Futures Muted, the Federal Reserve Takes Center Stage

Futures Muted, the Federal Reserve Takes Center Stage

Last month, Wall Street’s major indexes were derailed from their peaks. Record public borrowings fueled inflation fears and this led to a rapid spike in long-duration Treasury yields.

The Federal Reserve believes the economy can take off from the COVID-19 pandemic. And that’s without generating excessive inflation. It has vowed to keep interest rates at rock-bottom levels until the labor market is back to its pre-pandemic status.

On Wednesday, futures tied to the S&P 500 and the Dow were subdued. Markets braced for the U.S. central bank’s policy statement. That could provide hints on whether the Fed would be forced to raise interest rates sooner.

The S&P 500 and the Dow were at all-time closing highs at the start of the week. Nasdaq has recovered more than half of its losses since last week as it confirmed a correction. This came on the back of the latest round of fiscal stimulus and vaccinations.

The Fed’s two-day meeting will end on Wednesday, at 2 p.m. ET (1800 GMT). Policymakers will be issuing a blowout GDP forecast for 2021. Fed Chair Jerome Powell’s news conference will follow shortly. 

There is a chance that the rates forecasts from the 18 members committee could start focusing on a 2023 hike. This was according to Sebastien Galy, a macro strategist at Nordea Asset Management. It would be quite a surprise that Chairman Powell would then try to walk back in his speech, he added.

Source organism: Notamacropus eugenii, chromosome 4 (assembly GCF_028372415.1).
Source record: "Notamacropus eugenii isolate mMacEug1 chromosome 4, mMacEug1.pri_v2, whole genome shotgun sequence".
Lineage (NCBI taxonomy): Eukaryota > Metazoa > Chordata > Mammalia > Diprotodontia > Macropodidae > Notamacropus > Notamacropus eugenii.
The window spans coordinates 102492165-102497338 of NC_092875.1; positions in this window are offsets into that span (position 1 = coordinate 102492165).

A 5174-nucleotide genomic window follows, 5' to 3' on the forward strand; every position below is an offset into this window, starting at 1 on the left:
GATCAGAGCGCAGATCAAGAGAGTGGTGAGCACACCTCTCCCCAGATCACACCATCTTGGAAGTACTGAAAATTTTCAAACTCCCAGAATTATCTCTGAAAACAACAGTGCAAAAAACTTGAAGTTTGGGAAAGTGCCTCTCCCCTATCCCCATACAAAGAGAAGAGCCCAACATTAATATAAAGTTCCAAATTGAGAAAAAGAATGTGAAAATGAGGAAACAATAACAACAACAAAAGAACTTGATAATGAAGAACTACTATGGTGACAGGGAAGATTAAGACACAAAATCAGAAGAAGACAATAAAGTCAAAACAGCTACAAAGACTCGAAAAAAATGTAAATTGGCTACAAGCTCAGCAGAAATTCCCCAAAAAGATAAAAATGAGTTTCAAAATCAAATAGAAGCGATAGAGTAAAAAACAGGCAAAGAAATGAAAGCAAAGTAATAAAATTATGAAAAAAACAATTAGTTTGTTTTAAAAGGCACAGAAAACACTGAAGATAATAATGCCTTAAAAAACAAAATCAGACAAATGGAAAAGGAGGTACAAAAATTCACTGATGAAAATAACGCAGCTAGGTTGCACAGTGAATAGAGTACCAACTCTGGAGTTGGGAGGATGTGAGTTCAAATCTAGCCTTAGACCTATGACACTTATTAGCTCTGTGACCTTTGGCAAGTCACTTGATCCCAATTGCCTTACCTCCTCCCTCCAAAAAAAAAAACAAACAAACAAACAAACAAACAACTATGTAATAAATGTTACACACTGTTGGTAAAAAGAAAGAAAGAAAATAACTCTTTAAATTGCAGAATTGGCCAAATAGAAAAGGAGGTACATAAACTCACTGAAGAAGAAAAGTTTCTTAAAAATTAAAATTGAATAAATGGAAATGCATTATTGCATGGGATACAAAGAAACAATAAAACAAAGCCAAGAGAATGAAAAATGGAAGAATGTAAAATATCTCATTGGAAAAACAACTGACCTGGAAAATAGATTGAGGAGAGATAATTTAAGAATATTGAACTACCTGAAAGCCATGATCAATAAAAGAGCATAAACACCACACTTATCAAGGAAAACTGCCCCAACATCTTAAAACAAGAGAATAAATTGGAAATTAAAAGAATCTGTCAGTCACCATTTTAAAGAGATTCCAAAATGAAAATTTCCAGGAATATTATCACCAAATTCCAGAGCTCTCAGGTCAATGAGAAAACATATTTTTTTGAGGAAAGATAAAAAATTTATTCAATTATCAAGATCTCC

Meanwhile, the benchmark 10-year yield rose to a new 13-month high of 1.646% before the policy decision. It has dented demand for some high-growth technology stocks.

Stocks on the Move

In premarket trading, Apple Inc, Facebook Inc, Netflix Inc, and Microsoft Corp slipped between 0.2% and 0.6%.

Dow E-minis added 33 points, or 0.09% at 06:37 a.m. ET. Moreover, S&P 500 E-minis lost 1 point, or 0.03% and Nasdaq 100 E-minis fell 28 points, or 0.21%.

Meanwhile, Tesla shares were down 2.6% in Wednesday’s premarket trading, with investors worrying about rising competition, higher interest rates and its valuation. 

On Tuesday, Volkswagen, which owns the Porsche, Audi, and Bentley brands, said it expects to make 1 million electric vehicles this year. This would put the company ahead of Tesla in volume sales. 

This month, Japan’s Honda launched a limited edition level-3 autonomous sedan in its home market. This is a sign of more competition for Elon Musk’s company.

Tesla has previously planned to launch a fully autonomous vehicle and is now so far behind its projections. Recently, Musk said that their latest software iteration would not reach level-3.

Lansdowne Partners fund manager Per Lekander said Tesla’s stock has been in a bubble that is now deflating.

From its January peak in the first two months of the year, Tesla stock lost over one-third of its value. But it has since recovered about a quarter of those losses.

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